DPIRD to hold foot-and-mouth disease information forums throughout regional WA

Headshot of Adam Poulsen
Adam PoulsenCountryman
A veterinarian vaccinates a cow against FMD in Central Java, Indonesia.
Camera IconA veterinarian vaccinates a cow against FMD in Central Java, Indonesia. Credit: Xinhua News Agency/Getty Images

The Department of Primary Industries and Regional Development is kicking off a four-town tour to spread information about exotic livestock diseases including the dreaded foot-and-mouth.

The free information forums, which also focus on lumpy skin disease, will be held throughout this month starting in Manjimup on August 11.

Held at the Manjimup Town Hall at 2pm, the two hour forum will be followed by sessions in Cunderdin on August 17, Katanning on August 19 and Dandaragan on August 23.

Livestock producers will receive useful information and guidance on the two devastating diseases, which are running rampant in Indonesia.

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DPIRD said livestock producers would receive tips on how to protect their stock as well as risk mitigation measures that could be implemented at farm level.

The forums will also include briefings on the latest State and Federal government response arrangements should either disease be detected in Australia.

LSD, which was detected in Indonesia in early March, is a viral disease of cattle and water buffalo that can result in significant production losses.

It is spread by biting insects including midges, ticks and mosquitoes, as well as contact between infected animals and equipment.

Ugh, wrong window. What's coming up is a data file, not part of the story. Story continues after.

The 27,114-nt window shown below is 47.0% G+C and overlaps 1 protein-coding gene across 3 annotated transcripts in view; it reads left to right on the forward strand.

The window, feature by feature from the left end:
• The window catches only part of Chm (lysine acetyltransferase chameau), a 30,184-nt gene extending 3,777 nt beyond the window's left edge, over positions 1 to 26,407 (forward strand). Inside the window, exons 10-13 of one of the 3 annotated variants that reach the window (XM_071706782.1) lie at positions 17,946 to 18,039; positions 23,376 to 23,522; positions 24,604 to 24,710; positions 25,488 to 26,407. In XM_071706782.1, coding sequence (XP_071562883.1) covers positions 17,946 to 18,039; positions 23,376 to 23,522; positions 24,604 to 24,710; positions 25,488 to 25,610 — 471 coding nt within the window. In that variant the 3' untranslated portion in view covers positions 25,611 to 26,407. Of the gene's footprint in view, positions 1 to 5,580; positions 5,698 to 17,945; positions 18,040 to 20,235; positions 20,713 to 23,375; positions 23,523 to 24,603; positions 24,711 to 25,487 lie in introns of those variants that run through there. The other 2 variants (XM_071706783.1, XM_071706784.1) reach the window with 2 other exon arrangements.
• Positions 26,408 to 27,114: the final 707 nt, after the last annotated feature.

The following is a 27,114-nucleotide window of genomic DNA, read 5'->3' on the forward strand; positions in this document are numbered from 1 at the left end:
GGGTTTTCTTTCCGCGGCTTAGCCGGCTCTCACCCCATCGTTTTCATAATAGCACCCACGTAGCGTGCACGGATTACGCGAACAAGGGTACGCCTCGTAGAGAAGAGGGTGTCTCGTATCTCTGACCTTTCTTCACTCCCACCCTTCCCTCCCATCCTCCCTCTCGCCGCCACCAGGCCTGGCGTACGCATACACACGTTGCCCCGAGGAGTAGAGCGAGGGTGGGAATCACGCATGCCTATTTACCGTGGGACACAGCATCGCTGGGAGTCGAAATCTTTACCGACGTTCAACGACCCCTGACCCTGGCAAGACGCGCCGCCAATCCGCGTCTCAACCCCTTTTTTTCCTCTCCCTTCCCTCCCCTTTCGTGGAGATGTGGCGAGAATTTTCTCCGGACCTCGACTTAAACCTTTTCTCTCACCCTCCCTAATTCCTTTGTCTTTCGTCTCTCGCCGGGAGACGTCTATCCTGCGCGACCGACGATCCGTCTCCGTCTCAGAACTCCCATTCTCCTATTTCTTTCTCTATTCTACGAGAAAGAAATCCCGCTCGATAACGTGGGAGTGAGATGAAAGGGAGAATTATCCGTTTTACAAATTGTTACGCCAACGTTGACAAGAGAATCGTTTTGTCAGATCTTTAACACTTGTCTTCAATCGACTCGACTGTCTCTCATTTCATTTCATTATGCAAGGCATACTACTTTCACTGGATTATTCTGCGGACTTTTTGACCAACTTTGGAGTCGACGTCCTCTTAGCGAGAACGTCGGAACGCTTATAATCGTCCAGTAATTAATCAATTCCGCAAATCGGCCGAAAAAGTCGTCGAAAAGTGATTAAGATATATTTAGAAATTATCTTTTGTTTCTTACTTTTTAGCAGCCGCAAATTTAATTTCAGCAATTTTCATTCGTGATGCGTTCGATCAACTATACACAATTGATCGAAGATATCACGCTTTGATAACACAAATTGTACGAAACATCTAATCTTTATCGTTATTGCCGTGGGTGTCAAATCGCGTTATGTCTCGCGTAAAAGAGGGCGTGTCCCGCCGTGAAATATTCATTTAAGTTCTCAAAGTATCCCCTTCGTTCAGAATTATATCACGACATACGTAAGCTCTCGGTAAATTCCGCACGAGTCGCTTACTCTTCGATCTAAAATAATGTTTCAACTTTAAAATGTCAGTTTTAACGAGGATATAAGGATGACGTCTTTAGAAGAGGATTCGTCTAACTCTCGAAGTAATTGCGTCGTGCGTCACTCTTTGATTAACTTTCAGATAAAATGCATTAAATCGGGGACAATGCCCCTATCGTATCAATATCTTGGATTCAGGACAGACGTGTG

According to DPIRD, LSD could potentially enter Australia via insects carried across from Indonesia on strong winds during monsoonal weather, or infected insect vectors entering on returning vessels.

FMD, which was detected in Indonesia in early May, is extremely contagious and affects all cloven-hoofed animals including cattle, sheep, goats and pigs.

It is spread through movement of and contact between infected animals, localised spread of airborne particles carried by the wind and through movement of contaminated animal products, vehicles and equipment.

FMD is most likely to reach Australia via the illegal importation of contaminated meat and dairy products.

Australia is currently FMD and LSD free, although an outbreak of either disease would see the nation’s meat, wool, dairy and live export trades frozen overnight.

To register for the information sessions, visit agric.wa.gov.au/livestock-biosecurity/emergency-animal-disease-hub-foot-and-mouth-and-lumpy-skin-diseases.

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